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If you are a high-net-worth individual, your divorce proceedings may differentiate from that of a standard divorce. This includes how your child support payments will be determined. Read on to discover whether you will be required to pay more child support as a richer individual and how a seasoned Bergen County child support attorney at McNerney & McAuliffe can help you navigate this.

As a richer individual, am I required to pay more child support?

Essentially, the court will refer to the New Jersey Child Support Guidelines when determining how much child support you will be required to pay. And according to these guidelines, if you and your spouse have a combined net income that is more than $187,200 per year, then they will treat your child support case differently.

That is, they may require you to give your receiving spouse a supplementary award based on your income disparity. For example, if you earn approximately $150,000 per year, and your receiving spouse earns approximately $50,000 per year, then the court may order you to pay more child support than what they would usually order.

At the end of the day, the court will decide on a child support agreement that is in the best interest of your child. So in addition to evaluating your yearly income, the court will take into consideration the following factors:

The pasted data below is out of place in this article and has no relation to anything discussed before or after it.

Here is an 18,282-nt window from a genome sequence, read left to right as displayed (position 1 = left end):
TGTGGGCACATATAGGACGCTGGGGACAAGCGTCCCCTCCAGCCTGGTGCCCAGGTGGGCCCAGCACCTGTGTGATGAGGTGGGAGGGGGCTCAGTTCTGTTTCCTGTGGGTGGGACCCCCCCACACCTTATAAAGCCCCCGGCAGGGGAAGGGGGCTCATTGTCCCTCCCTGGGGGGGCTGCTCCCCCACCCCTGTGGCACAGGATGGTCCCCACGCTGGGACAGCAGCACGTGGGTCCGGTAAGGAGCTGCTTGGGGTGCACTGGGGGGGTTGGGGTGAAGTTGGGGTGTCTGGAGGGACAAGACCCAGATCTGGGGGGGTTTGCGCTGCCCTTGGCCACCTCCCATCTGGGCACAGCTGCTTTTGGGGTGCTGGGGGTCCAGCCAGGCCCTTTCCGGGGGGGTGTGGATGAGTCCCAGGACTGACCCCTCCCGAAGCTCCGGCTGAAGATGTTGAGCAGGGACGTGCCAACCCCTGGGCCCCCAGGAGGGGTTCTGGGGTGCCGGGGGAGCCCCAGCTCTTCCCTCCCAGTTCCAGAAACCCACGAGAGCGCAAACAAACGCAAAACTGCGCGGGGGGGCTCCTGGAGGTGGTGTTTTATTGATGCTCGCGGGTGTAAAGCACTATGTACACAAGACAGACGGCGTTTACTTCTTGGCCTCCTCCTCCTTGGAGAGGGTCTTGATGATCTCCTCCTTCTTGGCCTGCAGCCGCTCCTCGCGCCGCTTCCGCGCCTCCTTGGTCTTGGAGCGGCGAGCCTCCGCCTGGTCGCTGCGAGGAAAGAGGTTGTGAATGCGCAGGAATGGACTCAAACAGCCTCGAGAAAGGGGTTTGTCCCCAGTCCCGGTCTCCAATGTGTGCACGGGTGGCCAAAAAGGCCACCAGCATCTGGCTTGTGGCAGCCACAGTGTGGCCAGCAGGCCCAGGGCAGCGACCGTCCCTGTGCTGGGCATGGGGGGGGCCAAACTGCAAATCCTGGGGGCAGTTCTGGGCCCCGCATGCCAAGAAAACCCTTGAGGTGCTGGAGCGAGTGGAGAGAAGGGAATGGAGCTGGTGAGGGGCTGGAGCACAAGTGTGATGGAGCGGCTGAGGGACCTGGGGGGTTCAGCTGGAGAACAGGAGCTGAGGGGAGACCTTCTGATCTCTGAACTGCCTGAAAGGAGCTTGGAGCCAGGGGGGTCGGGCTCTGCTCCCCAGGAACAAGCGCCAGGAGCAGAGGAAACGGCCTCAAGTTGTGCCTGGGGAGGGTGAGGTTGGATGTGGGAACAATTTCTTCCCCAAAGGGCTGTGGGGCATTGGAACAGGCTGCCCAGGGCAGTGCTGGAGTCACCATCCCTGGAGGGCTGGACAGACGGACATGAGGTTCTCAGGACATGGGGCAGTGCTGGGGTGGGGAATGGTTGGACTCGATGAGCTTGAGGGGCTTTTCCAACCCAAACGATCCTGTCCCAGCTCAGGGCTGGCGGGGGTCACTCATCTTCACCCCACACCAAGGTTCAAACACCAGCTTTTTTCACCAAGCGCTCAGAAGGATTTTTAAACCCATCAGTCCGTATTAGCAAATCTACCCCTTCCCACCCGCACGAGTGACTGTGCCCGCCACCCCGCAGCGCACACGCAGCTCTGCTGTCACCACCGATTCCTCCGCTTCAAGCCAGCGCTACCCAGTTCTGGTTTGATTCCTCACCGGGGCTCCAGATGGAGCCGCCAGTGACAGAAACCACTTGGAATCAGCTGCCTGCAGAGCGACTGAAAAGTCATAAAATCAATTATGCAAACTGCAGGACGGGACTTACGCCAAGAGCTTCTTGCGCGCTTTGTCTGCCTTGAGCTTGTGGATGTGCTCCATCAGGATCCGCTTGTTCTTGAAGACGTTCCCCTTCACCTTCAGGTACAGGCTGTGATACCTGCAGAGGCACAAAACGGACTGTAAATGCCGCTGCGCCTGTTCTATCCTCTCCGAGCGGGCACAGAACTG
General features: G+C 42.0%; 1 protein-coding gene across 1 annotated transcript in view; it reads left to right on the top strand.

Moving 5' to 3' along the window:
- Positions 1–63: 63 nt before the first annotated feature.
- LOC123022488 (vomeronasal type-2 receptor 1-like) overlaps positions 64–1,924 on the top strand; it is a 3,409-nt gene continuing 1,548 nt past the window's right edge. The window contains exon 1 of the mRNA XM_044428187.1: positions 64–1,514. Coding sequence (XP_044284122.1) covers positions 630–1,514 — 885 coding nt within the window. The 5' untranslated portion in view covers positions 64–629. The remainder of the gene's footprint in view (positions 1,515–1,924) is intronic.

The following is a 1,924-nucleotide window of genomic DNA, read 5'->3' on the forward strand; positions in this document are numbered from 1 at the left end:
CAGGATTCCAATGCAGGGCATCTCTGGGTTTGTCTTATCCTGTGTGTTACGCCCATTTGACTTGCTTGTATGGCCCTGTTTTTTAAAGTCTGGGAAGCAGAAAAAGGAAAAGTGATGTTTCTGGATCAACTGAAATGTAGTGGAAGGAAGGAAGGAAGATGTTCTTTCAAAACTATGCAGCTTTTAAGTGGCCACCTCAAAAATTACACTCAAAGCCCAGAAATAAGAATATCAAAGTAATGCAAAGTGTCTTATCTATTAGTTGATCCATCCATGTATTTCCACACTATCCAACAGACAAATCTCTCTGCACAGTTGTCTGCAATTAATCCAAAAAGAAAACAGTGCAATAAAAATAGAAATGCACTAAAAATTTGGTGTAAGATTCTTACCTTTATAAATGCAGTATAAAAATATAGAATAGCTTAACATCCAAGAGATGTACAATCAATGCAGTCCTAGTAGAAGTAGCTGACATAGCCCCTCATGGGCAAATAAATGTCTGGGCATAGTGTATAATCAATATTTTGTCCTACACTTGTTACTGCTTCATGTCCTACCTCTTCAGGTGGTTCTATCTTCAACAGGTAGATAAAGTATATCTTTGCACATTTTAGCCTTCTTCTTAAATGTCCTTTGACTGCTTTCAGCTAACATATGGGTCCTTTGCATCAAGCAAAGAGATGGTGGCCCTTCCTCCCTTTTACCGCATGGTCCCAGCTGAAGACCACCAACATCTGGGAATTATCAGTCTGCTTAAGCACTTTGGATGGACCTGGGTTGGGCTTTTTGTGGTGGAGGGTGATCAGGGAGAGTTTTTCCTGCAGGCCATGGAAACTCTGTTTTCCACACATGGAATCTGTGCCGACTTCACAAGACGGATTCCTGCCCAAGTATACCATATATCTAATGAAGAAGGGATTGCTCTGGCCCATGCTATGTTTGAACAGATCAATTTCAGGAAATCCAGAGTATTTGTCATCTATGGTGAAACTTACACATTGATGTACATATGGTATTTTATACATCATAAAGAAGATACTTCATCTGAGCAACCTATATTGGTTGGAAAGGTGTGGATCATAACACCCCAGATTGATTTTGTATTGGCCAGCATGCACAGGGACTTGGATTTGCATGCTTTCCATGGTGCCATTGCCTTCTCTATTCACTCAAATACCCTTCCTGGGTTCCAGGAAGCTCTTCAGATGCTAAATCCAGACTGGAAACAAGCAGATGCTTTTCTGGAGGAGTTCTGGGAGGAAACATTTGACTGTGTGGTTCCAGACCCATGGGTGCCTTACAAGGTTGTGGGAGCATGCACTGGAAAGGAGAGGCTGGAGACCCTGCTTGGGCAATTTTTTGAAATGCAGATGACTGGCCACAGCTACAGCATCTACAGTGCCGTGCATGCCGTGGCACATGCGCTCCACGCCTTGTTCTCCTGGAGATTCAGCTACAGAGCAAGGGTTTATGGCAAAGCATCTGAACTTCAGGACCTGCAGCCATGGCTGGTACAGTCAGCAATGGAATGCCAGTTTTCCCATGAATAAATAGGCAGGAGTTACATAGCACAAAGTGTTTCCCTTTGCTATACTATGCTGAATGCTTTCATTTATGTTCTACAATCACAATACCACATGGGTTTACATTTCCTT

• The child custody arrangement that has been established.
  • The standard of living that was established while you were still married.
  • The financial situation of you and your spouse (i.e., assets and liabilities, earning capacities, etc).
  • The needs of your child (i.e., medical care, education, etc).
  • The age and health of your child.
  • The age and health of you and your spouse.
  • Whether you or your spouse have other orders for child support.

What should I do to obtain a fair child support agreement?

If you believe your child support agreement to be unfair, you may be able to appeal it. With this, you may argue that this agreement does not maintain, but rather exceeds, the quality of life that your child had when you were still married. For example, you may defend that you would not have chosen to spend such a significant amount of money on your child while you were still married to not spoil them.

Or, you may believe that your child is qualified for emancipation. In the state of New Jersey, a child may be considered emancipated if they are 19 years of age or older and if they can be financially independent. With this, you may not be obligated to make child support payments.

Overall, just become you are considered a richer individual does not mean that you should be faced with such excessive child support payments. This is why you must retain the services of a competent Bergen County family law attorney. We will work to limit your child support payments and make them as realistic as possible. Call us today.

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